The Harrison Awards program received 165 applications for grants last year, and 25 winners were selected, said Faculty Senate president-elect Robert Grainger. The Senate is ccurrently seeking proposals for next year's projects.

Medical Center holding steady

The Health System's financial report before the Board of Visitors Oct. 6, showed that the operating income of $4.5 million was consistent with expectations for the first two months of the fiscal year. Associate Vice President for Finance Larry Fitzgerald said it was partly due to three factors: higher than expected patient volume; an increase to hospital charges which average 6 percent; and a higher than expected case mix index, which refers to the severity of patient illnesses. An additional Medicare payment to the Medical Center will bring in $3 million more in net revenue this year.

Fitzgerald and Dr. Robert Cantrell, Vice President and Provost for Health Sciences, mentioned that the Medical Center is still experiencing a staff shortage. Attempts to recruit nurses overseas yielded few results, because other countries are also short on nurses, Cantrell said.

Implementing the Health System's Performance Improvement Project, which began in January, has generated almost $14 million in savings and revenue ideas toward the $28 million target, Chief Operating Officer William E. "Nick" Carter Jr. reported. The steering committee has approved proposals to save $8.3 million since June, with some of them already implemented. Carter pointed out that ideas are not just rubber-stamped. "We backed away from $2 million in cost savings, because we felt it would not be correct to implement those ideas," due to possible negative effects on patient care and quality of work-life concerns, he said.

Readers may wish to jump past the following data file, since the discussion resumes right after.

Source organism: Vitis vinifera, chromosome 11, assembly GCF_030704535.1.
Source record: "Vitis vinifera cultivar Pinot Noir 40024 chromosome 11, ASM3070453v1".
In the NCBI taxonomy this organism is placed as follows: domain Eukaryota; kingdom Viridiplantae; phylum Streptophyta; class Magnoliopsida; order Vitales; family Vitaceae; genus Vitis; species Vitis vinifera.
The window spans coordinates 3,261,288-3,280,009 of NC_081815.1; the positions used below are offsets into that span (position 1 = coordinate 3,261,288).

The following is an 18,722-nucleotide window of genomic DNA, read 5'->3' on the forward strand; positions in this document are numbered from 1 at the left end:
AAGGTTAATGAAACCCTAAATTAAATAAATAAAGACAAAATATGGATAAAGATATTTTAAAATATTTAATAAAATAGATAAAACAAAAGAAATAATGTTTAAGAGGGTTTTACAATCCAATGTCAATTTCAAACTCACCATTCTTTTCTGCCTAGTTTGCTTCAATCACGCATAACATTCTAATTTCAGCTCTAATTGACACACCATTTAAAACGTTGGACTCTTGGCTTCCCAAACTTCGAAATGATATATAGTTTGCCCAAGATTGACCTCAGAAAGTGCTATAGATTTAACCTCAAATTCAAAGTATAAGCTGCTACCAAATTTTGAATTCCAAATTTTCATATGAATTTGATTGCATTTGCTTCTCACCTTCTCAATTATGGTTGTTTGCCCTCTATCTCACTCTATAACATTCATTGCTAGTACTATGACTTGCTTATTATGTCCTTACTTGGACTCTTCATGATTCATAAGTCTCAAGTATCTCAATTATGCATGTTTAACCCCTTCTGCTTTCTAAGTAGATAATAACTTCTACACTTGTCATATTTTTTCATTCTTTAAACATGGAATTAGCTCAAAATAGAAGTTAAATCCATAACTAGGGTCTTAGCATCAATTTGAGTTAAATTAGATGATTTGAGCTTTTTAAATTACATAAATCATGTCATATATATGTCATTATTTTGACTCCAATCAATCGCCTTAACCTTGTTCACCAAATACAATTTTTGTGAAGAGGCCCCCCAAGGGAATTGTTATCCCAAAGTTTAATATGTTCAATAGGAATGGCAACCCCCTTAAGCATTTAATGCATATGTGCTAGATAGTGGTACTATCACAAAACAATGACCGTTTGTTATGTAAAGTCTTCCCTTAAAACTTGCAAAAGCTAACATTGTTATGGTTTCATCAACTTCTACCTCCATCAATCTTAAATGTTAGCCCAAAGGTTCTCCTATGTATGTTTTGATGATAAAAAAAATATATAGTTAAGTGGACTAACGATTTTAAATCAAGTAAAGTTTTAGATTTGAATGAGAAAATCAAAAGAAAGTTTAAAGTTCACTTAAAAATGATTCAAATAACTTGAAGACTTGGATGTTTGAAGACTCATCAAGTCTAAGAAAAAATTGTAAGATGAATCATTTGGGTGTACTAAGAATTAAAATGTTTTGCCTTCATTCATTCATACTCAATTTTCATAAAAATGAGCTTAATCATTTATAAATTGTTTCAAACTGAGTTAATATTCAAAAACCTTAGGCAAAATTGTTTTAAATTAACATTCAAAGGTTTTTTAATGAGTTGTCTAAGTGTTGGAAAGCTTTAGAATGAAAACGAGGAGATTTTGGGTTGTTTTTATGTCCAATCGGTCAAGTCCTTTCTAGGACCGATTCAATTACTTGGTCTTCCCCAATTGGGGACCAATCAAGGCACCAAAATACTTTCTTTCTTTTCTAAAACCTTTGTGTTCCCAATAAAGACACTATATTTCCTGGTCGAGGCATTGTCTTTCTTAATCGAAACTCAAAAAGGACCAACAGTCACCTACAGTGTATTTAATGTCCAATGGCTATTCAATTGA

Some of the initiatives that have produced savings include: renegotiating contracts for pharmaceutical and operating room supplies; maximizing reimbursements from drug companies for indigent care drug programs; and reducing late charges.

The steering committee tabled cost-cutting ideas in two areas where the Health System is above the norm: the Health System spends almost double that of other hospitals on its retirement contribution and spends more for its infection control program.